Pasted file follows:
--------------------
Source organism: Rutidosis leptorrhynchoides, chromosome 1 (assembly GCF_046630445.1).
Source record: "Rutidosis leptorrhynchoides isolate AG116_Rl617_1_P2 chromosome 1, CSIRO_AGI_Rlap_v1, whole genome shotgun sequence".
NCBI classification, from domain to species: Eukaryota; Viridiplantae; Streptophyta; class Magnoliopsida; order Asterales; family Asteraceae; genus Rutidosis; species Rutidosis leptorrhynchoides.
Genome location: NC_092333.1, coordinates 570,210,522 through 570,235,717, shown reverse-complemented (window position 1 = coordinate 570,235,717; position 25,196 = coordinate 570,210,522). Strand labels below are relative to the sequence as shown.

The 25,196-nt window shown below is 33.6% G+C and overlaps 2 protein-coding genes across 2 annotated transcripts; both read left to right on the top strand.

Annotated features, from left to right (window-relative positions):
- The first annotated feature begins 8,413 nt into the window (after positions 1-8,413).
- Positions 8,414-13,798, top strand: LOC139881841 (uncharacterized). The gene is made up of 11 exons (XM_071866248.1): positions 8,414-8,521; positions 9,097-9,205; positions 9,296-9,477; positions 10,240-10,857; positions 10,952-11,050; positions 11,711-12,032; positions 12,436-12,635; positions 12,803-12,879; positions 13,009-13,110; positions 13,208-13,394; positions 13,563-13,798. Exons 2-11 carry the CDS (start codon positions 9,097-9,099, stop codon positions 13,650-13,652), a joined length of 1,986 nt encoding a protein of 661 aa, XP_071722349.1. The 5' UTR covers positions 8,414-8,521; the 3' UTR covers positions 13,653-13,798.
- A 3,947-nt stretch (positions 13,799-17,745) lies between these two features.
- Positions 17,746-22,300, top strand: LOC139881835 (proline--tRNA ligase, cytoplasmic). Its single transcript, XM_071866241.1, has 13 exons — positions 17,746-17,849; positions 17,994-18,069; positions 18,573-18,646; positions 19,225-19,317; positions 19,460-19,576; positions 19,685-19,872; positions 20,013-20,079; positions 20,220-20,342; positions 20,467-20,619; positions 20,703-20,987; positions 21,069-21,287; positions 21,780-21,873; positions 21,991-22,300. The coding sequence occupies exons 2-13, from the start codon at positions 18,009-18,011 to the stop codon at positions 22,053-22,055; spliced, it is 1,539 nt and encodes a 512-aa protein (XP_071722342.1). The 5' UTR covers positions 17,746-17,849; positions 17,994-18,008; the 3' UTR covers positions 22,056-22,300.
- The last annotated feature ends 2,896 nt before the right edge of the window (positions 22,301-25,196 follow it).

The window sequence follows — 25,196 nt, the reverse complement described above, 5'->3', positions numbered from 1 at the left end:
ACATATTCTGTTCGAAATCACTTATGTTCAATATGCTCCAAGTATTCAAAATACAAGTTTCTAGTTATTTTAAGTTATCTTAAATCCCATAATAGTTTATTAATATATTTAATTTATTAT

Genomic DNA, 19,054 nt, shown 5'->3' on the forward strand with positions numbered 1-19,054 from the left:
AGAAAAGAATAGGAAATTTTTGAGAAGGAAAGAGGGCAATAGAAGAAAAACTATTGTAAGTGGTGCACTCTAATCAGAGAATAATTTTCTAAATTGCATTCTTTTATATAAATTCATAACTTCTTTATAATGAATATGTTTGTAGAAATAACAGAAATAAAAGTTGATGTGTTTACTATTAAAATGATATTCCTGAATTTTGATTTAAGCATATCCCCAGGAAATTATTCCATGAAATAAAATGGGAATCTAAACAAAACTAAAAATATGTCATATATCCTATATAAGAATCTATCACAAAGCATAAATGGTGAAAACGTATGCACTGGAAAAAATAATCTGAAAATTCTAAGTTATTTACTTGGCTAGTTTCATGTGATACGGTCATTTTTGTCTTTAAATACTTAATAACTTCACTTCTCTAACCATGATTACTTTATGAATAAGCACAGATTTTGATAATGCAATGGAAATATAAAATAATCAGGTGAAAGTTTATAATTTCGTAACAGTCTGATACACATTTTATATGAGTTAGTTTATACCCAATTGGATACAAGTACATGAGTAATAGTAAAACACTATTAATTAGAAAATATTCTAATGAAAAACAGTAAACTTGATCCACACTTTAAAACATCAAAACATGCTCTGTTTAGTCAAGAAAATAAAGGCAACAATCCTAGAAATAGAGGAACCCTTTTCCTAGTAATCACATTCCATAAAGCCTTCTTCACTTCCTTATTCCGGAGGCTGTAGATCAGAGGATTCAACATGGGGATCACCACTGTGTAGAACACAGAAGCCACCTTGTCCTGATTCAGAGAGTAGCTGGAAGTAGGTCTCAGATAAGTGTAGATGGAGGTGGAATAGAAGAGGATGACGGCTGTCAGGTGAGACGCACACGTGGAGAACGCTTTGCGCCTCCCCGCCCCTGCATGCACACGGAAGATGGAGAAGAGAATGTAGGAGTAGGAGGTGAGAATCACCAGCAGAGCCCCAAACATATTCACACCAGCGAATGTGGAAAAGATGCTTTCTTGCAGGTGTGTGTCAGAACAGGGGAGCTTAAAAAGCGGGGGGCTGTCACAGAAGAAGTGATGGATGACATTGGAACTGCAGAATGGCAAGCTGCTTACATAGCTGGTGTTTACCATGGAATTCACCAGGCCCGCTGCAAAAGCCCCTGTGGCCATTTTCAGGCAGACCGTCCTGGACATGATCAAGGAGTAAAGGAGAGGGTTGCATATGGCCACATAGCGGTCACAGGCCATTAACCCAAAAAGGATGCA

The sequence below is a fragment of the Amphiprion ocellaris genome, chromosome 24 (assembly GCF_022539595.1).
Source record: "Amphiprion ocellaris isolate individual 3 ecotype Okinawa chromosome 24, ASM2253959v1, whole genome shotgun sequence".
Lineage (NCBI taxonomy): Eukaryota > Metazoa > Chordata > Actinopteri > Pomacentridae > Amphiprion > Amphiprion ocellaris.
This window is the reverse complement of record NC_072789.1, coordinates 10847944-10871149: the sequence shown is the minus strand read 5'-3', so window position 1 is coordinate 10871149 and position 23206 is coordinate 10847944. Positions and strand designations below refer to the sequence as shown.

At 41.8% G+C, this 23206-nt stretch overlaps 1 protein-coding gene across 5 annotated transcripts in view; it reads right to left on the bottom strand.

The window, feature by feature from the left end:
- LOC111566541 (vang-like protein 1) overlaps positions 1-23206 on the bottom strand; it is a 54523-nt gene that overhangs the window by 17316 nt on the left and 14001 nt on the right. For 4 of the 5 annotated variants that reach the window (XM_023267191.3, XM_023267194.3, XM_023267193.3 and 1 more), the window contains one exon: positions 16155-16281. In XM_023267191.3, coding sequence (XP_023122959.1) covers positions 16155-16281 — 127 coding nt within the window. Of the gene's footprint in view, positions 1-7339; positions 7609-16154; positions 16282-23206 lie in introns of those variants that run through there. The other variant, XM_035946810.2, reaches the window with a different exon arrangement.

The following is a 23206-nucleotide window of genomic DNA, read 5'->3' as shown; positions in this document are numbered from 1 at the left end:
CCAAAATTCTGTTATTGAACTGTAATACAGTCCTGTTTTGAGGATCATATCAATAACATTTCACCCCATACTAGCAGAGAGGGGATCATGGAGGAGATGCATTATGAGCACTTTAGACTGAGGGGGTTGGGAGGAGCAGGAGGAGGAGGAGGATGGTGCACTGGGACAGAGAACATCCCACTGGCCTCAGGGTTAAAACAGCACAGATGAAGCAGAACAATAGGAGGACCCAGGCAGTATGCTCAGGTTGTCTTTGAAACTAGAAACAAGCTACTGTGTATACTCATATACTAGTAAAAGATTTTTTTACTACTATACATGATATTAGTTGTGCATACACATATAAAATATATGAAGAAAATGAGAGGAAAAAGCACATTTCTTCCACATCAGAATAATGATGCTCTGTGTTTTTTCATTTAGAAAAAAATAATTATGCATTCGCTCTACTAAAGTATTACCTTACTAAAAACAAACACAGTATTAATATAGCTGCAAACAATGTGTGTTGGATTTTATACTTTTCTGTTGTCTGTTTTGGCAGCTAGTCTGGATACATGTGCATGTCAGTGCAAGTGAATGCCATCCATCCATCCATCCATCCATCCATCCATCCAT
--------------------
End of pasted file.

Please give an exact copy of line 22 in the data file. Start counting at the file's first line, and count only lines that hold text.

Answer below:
- LOC111566541 (vang-like protein 1) overlaps positions 1-23206 on the bottom strand; it is a 54523-nt gene that overhangs the window by 17316 nt on the left and 14001 nt on the right. For 4 of the 5 annotated variants that reach the window (XM_023267191.3, XM_023267194.3, XM_023267193.3 and 1 more), the window contains one exon: positions 16155-16281. In XM_023267191.3, coding sequence (XP_023122959.1) covers positions 16155-16281 — 127 coding nt within the window. Of the gene's footprint in view, positions 1-7339; positions 7609-16154; positions 16282-23206 lie in introns of those variants that run through there. The other variant, XM_035946810.2, reaches the window with a different exon arrangement.